Islam and the Humanities

Sarah Doyle Women's Center – Women’s History Series 2019: Cultivating Radical Coalition

March 5, 2019

2019 calendar

Lecture + Book Signing with Blair Imani – The Revolution Will Be Ours

Wednesday, March 6, 2019
6:30 – 8:30 p.m.
85 Waterman St., Room 130

Blair Imani is a black, queer Muslim woman who is the author of a new book Modern Herstory: Stories of Women and Nonbinary People Rewriting History (Ten Speed Press, 2018). She is the founder of the nonprofit "Equality for HER" and an activist involved in the Black Lives Matter movement. This lecture will focus on intersectional organizing and themes of collective liberation, which informs her work.

Sarah Doyle Center for Women and Gender
Co-sponsored by Islam and the Humanities research initiative


Lunchtime Conversation with Dr. Mona Abo-Zena

Wednesday, March 13, 2019
12:00 – 1:30 p.m.
Brown Muslim Student Center
Champlin Hall, Room 018
(Entrance also available from the side entrance located in Lot 5 near Blue State Coffee)

Join us for a lunch conversation with Mona Abo-Zena, assistant professor of Early Childhood Education and Care at the University of Massachusetts, Boston. She will provide insight on her career trajectory, current research projects, and how motherhood informs her academic praxis. Participants can learn more about her current research project at a lecture later in the evening on how Muslim girls navigate coming of age and cultural stigma around menstruation (listed below).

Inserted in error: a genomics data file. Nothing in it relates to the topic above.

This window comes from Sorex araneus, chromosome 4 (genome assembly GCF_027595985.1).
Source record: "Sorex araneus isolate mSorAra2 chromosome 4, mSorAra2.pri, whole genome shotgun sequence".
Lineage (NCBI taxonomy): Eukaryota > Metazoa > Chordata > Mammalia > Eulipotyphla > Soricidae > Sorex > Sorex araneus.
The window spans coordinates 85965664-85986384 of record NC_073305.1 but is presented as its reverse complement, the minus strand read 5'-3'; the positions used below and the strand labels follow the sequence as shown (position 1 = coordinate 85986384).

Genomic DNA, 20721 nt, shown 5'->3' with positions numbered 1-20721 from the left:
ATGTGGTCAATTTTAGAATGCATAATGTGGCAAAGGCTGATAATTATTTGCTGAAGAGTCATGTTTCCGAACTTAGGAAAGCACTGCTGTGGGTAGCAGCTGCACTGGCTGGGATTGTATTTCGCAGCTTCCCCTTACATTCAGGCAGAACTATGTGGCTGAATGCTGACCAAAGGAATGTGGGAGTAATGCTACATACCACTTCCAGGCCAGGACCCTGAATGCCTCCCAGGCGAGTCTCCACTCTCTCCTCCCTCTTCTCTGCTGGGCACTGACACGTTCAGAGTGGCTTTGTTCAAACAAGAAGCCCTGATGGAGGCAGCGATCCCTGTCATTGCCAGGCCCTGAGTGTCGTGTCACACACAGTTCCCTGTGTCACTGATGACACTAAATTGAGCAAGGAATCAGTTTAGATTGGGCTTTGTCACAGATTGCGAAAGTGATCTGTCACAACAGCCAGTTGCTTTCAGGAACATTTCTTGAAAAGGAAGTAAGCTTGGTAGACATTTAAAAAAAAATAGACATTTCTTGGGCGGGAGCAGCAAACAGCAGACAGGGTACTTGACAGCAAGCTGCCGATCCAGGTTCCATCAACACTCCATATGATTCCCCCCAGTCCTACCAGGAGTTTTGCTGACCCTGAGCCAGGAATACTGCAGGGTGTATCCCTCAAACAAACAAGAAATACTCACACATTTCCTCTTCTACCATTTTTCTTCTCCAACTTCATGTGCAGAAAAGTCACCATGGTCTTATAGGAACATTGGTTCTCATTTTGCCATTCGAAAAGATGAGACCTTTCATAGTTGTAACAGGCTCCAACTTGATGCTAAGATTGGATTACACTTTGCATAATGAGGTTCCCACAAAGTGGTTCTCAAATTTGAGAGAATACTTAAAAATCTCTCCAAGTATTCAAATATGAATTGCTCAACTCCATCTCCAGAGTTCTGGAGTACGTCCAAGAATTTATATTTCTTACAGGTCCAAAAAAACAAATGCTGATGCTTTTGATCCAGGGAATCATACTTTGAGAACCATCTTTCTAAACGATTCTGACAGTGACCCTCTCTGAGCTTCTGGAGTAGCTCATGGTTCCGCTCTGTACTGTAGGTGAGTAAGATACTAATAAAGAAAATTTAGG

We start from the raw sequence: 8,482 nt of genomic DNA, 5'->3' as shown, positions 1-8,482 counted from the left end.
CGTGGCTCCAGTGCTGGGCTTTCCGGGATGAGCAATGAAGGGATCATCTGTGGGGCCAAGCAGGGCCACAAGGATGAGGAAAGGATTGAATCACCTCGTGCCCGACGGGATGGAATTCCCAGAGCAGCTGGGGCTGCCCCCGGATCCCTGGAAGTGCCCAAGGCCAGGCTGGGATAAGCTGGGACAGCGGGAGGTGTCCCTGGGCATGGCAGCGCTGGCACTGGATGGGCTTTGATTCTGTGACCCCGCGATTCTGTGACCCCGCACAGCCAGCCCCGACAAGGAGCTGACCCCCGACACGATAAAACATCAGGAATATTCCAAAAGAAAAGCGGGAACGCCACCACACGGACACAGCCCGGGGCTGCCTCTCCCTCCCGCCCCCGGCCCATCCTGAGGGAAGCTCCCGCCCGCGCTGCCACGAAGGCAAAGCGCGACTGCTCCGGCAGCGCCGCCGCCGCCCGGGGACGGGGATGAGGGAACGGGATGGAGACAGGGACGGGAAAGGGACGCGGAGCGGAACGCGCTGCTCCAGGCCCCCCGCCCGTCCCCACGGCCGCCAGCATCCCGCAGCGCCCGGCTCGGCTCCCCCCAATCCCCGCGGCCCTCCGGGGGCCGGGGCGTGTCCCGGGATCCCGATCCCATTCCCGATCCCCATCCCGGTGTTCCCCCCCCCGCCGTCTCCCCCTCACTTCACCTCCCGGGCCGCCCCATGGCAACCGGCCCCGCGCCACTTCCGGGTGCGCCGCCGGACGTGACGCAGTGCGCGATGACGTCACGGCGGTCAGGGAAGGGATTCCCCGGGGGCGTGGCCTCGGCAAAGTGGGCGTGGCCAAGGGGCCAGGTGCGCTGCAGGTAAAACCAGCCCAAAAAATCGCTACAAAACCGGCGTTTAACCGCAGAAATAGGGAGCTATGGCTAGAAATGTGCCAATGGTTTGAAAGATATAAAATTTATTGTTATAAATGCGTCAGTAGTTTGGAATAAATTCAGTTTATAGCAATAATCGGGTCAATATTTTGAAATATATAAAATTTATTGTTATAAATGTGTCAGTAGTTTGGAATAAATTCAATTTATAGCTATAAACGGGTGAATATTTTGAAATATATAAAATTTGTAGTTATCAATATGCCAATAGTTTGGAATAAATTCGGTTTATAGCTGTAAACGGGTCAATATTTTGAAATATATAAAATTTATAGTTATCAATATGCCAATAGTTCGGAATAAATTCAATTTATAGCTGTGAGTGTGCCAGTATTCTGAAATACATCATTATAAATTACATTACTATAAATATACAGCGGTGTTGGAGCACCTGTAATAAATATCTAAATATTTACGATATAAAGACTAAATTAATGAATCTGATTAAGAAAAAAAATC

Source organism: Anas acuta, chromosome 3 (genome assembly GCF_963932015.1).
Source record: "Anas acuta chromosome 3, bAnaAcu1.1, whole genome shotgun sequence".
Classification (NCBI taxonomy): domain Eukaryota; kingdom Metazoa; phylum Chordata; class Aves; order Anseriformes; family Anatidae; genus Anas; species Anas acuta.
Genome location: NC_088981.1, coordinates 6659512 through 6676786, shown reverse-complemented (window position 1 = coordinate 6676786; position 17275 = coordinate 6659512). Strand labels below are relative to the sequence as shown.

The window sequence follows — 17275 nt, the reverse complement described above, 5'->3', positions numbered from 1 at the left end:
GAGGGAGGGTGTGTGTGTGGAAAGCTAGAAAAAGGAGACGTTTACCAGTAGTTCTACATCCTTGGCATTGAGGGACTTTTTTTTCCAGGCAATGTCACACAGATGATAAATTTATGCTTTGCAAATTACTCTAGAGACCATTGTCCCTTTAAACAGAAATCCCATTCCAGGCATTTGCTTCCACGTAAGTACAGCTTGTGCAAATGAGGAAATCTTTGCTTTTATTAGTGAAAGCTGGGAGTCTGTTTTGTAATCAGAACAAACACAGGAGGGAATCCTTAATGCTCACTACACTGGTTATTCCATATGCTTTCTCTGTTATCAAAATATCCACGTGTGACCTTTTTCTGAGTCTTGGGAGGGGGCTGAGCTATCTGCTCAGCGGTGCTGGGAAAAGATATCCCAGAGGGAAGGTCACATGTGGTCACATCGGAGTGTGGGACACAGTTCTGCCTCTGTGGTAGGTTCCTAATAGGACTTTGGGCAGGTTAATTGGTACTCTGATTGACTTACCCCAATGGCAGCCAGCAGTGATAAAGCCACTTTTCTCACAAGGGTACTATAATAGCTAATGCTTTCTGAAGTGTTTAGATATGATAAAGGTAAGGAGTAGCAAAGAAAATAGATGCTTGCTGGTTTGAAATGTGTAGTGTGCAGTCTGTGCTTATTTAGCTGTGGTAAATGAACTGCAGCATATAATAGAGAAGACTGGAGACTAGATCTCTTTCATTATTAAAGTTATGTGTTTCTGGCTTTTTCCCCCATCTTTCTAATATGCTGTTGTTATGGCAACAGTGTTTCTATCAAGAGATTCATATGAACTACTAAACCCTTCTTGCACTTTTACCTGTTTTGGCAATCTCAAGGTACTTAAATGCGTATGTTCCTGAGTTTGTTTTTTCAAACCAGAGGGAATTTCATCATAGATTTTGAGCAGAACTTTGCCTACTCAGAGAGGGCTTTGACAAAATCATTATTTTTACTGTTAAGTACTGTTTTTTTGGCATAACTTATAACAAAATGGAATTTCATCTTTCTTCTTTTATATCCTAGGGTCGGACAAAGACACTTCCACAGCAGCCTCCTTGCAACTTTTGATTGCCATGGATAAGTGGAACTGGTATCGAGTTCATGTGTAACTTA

Sarah Doyle Center for Women and Gender
Co-sponsored by the Islam and the Humanities and the Brown Muslim Student Association.


Lecture + Dinner with Mona Abo-Zena  – “It Must be That time of the Month.”: Muslim Girls Navigating Coming of Age and Cultural Stigma around Menstruation

Wednesday, March 13, 2019
6:30-8:30 p.m.
the Brown Faculty Club, Portrait Room

1, Bannister St.

Mona Abo-Zena is assistant professor of early childhood education and care at the University of Massachusetts Boston. Her talk will focus on how early adolescent Muslim women negotiate normative developmental experiences given the religious meaning of the onset of puberty, and how they navigate ritual impurity. She interrogates cultural values that may sabotage positive development and provides a framework for building empathy and radical coalition through humanizing developmental socialization practices. 

Sarah Doyle Center for Women and Gender
Co-sponsored by Islam and the Humanities research initiative